Look, up in the sky...
No, it isn't Superman, It's an airship. And last month was the 160th anniversary of the birth of Count Ferdinand von Zeppelin, the man who started a new era in air travel. His first airship took off in July 1900 at Lake Constance, on the Swiss-German border. Check out his some-what ungainly early design at Matthew Same's Zeppelin Library, a comprehensive historical site at http://top - wo nko/Zep_ HP.html.

The Count's invention was also pressed into service as a terrifying new weapon, used during the First World War to bomb Britain. In the World War I Document Archive at http:// www. wwi/memoir/zeppelin.html you can read a gripping account of how the airships' crews dumped their deadly cargo on two small towns in the industrial West Midlands, UK. Their intended target was Liverpool, more than a hundred kilometres to the northwest.

Rendezvous with doom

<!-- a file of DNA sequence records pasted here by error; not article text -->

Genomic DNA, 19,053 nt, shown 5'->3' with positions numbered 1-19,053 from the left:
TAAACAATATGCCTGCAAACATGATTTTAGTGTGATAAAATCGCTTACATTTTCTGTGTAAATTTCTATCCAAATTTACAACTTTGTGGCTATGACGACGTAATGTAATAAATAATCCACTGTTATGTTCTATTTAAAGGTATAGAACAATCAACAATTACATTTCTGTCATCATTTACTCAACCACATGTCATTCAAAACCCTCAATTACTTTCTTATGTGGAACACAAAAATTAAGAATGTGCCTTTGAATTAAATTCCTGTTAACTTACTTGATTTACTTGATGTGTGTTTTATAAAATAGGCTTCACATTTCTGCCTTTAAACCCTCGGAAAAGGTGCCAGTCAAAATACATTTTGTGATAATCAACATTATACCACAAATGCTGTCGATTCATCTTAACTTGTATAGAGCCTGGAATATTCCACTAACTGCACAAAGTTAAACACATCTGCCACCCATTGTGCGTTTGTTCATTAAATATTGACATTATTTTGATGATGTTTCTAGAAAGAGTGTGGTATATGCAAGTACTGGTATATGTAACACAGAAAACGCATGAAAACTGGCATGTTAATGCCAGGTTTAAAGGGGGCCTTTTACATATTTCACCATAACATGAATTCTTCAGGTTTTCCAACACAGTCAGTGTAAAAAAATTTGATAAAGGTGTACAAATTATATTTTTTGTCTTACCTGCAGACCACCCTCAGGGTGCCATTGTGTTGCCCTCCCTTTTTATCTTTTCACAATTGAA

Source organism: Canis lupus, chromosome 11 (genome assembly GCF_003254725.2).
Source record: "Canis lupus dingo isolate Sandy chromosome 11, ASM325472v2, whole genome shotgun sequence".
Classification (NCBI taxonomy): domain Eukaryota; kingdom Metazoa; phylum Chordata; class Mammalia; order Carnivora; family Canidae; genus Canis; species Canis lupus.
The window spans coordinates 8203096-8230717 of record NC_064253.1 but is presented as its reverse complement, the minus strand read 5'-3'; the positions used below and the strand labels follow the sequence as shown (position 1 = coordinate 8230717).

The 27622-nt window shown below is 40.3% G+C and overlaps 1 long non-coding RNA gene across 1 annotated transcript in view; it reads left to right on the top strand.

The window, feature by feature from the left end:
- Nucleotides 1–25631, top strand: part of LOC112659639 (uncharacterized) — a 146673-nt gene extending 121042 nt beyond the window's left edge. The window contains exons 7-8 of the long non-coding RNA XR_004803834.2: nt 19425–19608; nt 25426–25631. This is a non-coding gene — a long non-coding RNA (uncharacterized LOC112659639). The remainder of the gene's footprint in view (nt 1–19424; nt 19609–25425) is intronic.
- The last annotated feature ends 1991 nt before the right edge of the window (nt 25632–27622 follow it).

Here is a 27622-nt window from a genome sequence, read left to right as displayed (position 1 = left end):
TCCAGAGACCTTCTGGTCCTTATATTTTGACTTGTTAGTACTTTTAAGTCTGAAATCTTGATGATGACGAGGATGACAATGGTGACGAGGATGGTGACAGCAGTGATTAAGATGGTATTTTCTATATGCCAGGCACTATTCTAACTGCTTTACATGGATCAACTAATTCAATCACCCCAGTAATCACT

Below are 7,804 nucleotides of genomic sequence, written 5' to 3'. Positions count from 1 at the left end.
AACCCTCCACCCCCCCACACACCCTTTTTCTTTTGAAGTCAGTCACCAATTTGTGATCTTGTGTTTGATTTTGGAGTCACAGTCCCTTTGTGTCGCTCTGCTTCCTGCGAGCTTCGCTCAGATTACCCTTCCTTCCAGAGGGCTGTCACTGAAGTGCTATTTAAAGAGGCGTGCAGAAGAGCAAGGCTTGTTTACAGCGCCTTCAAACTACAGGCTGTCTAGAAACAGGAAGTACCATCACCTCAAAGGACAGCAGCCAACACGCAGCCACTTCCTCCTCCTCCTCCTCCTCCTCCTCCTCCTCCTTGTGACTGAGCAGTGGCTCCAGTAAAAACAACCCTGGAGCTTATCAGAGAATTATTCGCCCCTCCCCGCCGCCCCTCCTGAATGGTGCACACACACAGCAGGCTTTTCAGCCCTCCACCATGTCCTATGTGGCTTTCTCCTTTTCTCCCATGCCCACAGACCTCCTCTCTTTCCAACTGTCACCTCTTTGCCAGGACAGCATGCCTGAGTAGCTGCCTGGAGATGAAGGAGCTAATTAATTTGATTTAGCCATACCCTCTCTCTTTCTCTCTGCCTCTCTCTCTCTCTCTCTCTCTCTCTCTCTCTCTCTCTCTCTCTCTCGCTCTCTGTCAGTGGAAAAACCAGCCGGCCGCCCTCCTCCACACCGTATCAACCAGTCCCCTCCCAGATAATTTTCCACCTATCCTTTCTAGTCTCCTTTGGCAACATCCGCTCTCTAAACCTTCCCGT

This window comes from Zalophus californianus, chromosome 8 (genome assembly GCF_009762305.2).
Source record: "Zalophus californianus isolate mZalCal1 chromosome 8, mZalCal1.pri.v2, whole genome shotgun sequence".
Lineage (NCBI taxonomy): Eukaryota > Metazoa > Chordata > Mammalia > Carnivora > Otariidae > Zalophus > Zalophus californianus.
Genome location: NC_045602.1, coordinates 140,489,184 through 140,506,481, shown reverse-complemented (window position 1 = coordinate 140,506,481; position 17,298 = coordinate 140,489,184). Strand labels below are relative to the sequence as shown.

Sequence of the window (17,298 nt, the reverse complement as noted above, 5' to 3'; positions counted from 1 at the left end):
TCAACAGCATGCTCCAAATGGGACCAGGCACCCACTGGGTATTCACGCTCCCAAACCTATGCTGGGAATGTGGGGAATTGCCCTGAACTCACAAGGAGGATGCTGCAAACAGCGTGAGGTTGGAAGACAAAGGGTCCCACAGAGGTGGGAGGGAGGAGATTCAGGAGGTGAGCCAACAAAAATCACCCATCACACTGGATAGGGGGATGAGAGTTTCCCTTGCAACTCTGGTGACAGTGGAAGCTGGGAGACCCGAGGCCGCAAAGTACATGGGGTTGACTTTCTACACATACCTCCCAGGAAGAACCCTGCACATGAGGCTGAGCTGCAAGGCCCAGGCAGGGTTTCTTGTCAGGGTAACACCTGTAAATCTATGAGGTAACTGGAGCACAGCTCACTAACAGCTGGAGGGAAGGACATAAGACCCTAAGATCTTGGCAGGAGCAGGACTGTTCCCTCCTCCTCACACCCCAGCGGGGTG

From airships to airborne doom. We are talking cometary collisions here. As scientists tell us, a giant comet or asteroid struck Earth some 65 million years ago, disrupting life radically - it probably wiped the dinosaurs off the planet. The crust-shattering impact also triggered massive tsunamis, giant waves, and undersea landslides. There is no doubt that it will happen again, though when exactly no one can tell. The US National and Aeronautics and Space Administration-affiliated Website at http://impact.arc. gives a sober perspective on risks and likely consequences of a cosmic collision. Novices should head straight to the introduction, while serious impact freaks can go on to the list ol "near-Earth objects" (NEOs) that orbit dangerously close to us.

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